J. Frank Norris nodded. Carter’s reasoning made sense to him. “Well,” he said, I have been intending to hold some out of town revivals. I guess I could start a little earlier than I had planned.”

“This might indeed be a good time for you quit worrying about Fort Worth and save the rest of the country,” Carter said.

“It takes money.”

“I might be able to find a little.” Amon Carter smiled.

J. Frank Norris packed his luggage. After all, if Fort Worth was dead set on losing its soul, and surely it would, he might as well go out and try to save some other lost and wayward sinners. Just how many, of course, depended on the size of Amon Carter’s bag of money.

Sally Ann Rand rode into Fort Worth in a chocolate-colored Lincoln touring sedan, attired in a sunbonnet and calico granny dress.

J. Frank Norris was already on the road.

Sally Ann Rand spoke to PTA groups, bought fifty memberships for the civic music season, and donated time and money to underprivileged children.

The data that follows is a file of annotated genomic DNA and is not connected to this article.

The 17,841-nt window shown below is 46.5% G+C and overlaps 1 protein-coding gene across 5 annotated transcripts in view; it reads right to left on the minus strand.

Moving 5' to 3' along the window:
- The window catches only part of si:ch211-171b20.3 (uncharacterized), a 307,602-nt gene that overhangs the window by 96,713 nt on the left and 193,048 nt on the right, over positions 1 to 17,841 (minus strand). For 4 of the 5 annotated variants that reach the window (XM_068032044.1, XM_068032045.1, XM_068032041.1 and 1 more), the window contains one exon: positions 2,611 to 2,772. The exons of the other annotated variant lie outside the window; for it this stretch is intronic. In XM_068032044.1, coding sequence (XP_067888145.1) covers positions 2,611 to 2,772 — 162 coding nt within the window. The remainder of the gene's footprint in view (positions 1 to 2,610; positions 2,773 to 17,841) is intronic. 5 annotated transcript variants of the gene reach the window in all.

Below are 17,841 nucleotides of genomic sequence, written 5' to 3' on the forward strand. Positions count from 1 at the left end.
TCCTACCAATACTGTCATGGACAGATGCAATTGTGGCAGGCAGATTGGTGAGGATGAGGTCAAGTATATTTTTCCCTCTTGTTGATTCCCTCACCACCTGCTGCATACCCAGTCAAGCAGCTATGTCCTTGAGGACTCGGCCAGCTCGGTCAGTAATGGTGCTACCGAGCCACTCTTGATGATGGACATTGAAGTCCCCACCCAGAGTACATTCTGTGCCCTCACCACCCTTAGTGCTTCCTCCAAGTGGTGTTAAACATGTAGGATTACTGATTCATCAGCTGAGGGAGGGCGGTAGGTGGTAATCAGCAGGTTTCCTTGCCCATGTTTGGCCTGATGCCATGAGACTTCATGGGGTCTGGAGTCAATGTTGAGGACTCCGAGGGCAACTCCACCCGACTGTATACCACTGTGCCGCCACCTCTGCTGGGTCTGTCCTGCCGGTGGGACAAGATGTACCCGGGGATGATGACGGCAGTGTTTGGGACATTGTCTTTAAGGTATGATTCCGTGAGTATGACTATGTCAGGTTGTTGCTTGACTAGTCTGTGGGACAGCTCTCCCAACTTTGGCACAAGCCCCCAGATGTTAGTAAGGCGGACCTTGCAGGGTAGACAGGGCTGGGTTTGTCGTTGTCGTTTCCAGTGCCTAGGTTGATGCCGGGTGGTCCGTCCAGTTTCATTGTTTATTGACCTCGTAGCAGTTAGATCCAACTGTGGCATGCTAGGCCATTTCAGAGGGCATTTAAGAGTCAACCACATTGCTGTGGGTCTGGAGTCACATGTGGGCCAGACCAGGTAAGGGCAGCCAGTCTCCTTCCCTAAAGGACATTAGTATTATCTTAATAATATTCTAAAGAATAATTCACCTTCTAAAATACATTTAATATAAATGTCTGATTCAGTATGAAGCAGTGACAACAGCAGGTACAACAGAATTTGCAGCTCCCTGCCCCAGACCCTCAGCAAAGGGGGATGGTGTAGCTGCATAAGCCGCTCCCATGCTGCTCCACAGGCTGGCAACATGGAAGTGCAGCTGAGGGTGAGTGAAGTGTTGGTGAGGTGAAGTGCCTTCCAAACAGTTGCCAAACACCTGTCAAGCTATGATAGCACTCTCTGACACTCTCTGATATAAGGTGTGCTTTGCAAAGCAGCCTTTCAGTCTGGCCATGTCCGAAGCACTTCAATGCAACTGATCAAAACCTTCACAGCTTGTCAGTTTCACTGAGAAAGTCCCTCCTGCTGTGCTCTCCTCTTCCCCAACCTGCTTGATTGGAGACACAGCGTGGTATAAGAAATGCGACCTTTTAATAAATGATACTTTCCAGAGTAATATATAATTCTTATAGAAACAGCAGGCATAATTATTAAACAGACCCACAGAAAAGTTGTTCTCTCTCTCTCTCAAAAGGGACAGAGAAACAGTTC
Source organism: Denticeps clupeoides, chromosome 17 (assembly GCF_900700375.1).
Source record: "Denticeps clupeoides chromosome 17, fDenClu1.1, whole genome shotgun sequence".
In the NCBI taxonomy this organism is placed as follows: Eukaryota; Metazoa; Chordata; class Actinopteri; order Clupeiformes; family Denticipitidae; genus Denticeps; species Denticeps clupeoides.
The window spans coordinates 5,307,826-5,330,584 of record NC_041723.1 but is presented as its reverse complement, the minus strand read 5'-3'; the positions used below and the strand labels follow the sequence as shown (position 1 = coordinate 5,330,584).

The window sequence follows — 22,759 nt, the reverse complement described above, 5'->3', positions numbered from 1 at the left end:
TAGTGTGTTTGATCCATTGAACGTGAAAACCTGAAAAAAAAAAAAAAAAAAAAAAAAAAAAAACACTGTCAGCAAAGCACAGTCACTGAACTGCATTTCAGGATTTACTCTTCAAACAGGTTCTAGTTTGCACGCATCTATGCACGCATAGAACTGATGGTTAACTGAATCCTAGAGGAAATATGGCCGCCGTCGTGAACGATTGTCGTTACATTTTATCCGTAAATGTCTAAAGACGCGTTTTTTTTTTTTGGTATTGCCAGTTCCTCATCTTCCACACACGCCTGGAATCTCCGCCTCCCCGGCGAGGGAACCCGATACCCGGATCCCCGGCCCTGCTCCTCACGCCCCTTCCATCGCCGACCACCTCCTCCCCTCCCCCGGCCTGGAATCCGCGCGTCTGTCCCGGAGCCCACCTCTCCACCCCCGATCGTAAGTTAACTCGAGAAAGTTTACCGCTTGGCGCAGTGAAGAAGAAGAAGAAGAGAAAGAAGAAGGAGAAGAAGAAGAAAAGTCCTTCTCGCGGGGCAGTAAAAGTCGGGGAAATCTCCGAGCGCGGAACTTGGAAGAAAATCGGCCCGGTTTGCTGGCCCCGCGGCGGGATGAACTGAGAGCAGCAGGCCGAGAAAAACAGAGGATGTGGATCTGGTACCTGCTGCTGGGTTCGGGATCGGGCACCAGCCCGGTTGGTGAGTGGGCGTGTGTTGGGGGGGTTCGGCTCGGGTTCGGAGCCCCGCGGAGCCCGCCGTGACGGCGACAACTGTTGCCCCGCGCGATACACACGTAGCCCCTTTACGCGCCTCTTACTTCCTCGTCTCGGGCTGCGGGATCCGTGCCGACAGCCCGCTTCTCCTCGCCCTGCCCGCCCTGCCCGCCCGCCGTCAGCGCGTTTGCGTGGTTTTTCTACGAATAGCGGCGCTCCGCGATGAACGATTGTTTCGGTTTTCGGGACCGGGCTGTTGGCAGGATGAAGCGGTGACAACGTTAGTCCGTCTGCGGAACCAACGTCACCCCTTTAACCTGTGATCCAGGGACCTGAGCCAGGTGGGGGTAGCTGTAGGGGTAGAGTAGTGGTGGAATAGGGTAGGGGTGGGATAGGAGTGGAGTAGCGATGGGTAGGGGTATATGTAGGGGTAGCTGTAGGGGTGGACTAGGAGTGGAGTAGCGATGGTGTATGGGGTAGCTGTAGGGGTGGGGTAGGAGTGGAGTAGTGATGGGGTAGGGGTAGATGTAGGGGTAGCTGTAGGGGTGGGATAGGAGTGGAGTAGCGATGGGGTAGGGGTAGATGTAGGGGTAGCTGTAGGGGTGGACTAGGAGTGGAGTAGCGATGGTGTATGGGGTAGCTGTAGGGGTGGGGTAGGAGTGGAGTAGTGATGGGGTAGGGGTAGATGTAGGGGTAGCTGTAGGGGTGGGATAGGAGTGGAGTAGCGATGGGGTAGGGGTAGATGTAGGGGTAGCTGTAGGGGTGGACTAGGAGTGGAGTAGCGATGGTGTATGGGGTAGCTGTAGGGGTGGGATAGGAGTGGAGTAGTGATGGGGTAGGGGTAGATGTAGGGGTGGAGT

The trail of J. Frank Norris left a wide swath of brimstone from one end of the country to the other. He had never preached hell so hot.

Sally Ann Rand, in tight shorts, gave a pep talk to TCU’s football team, discussed crochet patterns and lemon chiffon pie recipes with reporters, and her winsome pictures appeared more than nine hundred times in Texas newspapers.

For J. Frank Norris, hell was getting hotter all the time.

One reporter walked into Sally Ann Rand’s dressing room and found her lying on her stomach, reading the Bible and totally devoid of any clothes. She rolled over, smiled her sweetest smile, and covered her most private of parts with Psalms 35:17.

J. Frank Norris would have blanched.

During the summer of 1936, however, the fire and brimstone preacher traveled twenty-seven hundred miles, delivering the word of God, saving souls that didn’t even know they were lost, while back home in Fort Worth, a naked Sally Ann Rand was given her own special day, was acclaimed and applauded for her consummate artistry, and thanked by the men with money in their pockets and watch chains on their vests for using her feathered fans and well-balanced balloons to bring “culture and progress to Tarrant County.”